Cats in a compromising situation:

Source: Imgur.com

8) Governess. The older historical version of the boss/secretary trope. She works for him, caring for his child; he wants her but knows there are a thousand reasons he can't have her. But as they learn more about each other, drawn together by their mutual care for the children, it's not shocking that romance would develop. And of course it's bound to cause a bit of scandal, especially if he's a rake… –Caroline

Jane Eyre:

Source: tomhiddles.tumblr.com

9) The boss and the secretary. Underappreciated, overworked female with obtuse, male (but I repeat myself) boss, decides to quit. Obtuse, male (but I repeat myself) boss finds his entire life falls apart without said female employee and decides he must get her back. He schemes, he seduces, he falls madly in love, and in a stunning final show of appreciation, he grovels, demonstrating that at last he appreciates his female employee for the brilliant, beautiful woman that she is. What’s not to love about that? LLG books about the boss/secretary dynamic: AND THEN HE KISSED HER, GUILTY PLEASURES. –Laura

Love Actually:

Source: triponbroknbeats.tumblr.com

10) Rakes. He might be a bad boy, the most dangerous man to know, the one everyone says will break your heart…but he's still irresistible. And when the right woman comes along, who challenges and provokes him and drives him wild and demands something of him, he falls for her like a ton of bricks. –Caroline

Rhett Butler:

Source: collection-of-gifs.tumblr.com

Learn more or order a copy of How to Lose a Duke in Ten Days by Laura Lee Guhrke, out now:

Buy at AmazonBuy at Barnes & NobleBuy at Indiebound

 

 

Learn more or order a copy of It Takes a Scandal by Caroline Linden, out now:

Buy at AmazonBuy at Barnes & NobleBuy at Indiebound

 

 

Learn more or order a copy of Redemption of the Duke by Gayle Callen, out now:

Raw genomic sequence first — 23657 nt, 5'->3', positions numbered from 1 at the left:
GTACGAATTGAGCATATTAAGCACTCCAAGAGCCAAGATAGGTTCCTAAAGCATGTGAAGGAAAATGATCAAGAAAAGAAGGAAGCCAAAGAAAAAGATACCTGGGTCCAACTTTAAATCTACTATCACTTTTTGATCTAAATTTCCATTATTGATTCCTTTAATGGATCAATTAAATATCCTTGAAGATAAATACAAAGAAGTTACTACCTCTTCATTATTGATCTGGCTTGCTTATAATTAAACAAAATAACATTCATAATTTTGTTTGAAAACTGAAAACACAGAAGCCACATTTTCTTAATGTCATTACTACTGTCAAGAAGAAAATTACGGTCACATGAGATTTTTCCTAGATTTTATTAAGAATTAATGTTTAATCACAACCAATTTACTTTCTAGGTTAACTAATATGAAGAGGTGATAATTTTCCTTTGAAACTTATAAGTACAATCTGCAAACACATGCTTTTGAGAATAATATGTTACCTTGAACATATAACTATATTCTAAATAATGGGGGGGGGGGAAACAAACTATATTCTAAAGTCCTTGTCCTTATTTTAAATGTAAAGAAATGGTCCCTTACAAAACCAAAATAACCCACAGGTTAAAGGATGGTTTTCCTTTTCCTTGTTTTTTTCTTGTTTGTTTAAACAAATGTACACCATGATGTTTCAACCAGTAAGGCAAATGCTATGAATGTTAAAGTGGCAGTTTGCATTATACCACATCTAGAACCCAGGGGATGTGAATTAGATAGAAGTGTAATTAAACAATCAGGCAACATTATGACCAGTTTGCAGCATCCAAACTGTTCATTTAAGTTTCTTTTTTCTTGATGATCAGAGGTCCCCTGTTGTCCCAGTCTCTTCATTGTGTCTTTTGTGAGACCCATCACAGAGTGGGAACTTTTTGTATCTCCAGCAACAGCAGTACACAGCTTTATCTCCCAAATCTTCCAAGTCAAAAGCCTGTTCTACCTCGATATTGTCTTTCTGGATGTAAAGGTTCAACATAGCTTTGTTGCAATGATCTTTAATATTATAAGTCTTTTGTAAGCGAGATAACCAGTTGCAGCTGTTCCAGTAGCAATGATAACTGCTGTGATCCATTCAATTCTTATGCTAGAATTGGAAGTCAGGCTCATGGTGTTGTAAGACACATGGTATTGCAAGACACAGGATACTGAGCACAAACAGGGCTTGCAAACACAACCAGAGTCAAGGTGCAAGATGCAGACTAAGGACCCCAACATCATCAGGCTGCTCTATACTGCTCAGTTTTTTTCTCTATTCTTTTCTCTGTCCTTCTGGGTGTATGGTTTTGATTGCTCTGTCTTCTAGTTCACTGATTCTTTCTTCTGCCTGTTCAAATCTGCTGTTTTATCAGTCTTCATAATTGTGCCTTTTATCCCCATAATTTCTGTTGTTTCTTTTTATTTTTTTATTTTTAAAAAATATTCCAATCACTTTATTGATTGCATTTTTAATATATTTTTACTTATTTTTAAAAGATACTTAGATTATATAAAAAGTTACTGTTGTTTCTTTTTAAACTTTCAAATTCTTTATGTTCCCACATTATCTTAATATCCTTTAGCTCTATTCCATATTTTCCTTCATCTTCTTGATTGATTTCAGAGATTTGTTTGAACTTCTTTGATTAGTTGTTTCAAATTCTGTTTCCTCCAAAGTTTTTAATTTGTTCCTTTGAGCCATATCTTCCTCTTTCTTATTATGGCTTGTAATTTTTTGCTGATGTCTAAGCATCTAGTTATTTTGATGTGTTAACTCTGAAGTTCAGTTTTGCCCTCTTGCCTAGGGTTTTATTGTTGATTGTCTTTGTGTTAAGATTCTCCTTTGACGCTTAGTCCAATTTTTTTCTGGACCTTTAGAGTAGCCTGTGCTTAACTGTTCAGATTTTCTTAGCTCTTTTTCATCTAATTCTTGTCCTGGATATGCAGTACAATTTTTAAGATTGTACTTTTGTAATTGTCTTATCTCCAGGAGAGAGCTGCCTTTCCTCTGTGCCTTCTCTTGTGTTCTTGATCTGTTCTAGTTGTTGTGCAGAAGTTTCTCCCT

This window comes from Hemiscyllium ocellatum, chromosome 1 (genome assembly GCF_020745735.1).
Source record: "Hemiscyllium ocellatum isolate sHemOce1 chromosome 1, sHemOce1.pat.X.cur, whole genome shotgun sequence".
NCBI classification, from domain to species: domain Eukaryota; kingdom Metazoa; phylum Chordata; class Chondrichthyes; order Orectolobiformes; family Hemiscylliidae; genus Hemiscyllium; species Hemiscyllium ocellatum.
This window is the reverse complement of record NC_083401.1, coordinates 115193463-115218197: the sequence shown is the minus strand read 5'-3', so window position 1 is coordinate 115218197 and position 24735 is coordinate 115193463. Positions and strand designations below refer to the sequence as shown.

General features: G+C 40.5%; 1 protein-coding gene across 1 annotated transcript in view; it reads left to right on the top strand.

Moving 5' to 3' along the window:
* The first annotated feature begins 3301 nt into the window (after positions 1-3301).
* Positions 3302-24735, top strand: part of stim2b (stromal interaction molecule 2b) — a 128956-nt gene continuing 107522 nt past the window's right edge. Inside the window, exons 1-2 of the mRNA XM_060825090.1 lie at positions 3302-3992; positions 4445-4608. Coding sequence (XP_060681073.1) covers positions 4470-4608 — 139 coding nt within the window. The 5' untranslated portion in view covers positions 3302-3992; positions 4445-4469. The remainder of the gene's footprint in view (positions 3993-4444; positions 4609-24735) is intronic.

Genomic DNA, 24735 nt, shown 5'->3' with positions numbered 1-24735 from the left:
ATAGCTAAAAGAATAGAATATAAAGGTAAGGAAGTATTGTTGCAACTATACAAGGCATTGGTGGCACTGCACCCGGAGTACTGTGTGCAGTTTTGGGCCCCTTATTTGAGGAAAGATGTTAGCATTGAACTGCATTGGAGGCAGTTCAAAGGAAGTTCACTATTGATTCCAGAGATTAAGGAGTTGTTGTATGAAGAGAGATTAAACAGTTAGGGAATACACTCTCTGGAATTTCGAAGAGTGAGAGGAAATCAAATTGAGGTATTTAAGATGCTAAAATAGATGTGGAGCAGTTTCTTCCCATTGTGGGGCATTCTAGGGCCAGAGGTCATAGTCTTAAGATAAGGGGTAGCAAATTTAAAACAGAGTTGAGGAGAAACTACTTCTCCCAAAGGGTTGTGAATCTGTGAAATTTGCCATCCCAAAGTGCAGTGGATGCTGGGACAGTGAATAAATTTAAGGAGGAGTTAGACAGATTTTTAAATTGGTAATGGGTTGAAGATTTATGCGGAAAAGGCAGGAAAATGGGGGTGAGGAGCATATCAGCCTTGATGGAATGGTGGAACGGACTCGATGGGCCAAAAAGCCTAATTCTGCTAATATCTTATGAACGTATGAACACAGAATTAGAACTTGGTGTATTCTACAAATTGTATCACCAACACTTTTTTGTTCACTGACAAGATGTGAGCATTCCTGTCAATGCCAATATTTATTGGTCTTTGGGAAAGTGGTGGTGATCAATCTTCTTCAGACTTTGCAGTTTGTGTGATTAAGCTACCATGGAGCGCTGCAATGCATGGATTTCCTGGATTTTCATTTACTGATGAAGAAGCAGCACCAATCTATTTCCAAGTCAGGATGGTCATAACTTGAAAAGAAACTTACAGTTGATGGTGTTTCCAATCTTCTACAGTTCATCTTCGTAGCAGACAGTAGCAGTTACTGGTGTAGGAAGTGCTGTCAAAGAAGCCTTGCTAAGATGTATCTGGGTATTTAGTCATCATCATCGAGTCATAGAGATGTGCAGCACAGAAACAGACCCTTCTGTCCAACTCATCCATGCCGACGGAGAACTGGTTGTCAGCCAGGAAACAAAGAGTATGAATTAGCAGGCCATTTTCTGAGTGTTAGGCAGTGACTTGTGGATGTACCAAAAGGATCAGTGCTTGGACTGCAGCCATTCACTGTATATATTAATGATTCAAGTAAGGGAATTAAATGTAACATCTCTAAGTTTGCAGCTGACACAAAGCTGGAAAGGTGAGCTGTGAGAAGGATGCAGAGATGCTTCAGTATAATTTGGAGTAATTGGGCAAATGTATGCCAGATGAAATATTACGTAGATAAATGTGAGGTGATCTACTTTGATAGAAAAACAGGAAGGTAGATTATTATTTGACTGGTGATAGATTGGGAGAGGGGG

Buy at AmazonBuy at Barnes & NobleBuy at Indiebound

 

 


After a detour through fitness instructing and computer programming, Gayle Callen found the life she’d always dreamed of as a romance writer. This USA Today bestselling author has written more than twenty historical romances for Avon Books, and her novels have won the Holt Medallion and the Laurel Wreath Award. Gayle lives in Central New York with her three children, her dog, Apollo, and her husband, Jim the Romance Hero.

Laura Lee Guhrke spent seven years in advertising, had a successful catering business, and managed a construction company before she decided writing novels was more fun. When she's not tapping away at her keyboard, Laura spends time relearning how to ski, mastering the wakeboard grab, and trying to actually hit a golf ball.

Caroline Linden is the award-winning author of smart, sexy historical romances, including the Reece Family series, the Truth About the Duke series, and What a Woman Needs.

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6 comments
Megan Frampton
1. MFrampton
Thanks for this--this is precisely why I fell in love with historicals so many years ago, and why I still love the genre so much.
GayleCallen
2. GayleCallen
Thanks so much for allowing us to explain the appeal of romances--and enjoy some visual reminders. (I especially love the cats).
Heather Waters (redline_)
3. redline_
This is so great. I take great comfort in my favorite tropes and in seeing how authors play with them, so all I can really add is: Right on!
Darlene Marshall
4. darlenemarshall
Yep, it's all there. Thank you for reminding me why nothing helps me escape into a book like a good historical romance.
Jennifer Proffitt
6. JenniferProffitt
Love this post...and these tropes! My favorite trope has got to be the marriage of convenience--it might be my favorite trope of all tropes! If that marriage happens to be proceeded by a scandal, all the better! Love all of your books. Thank you!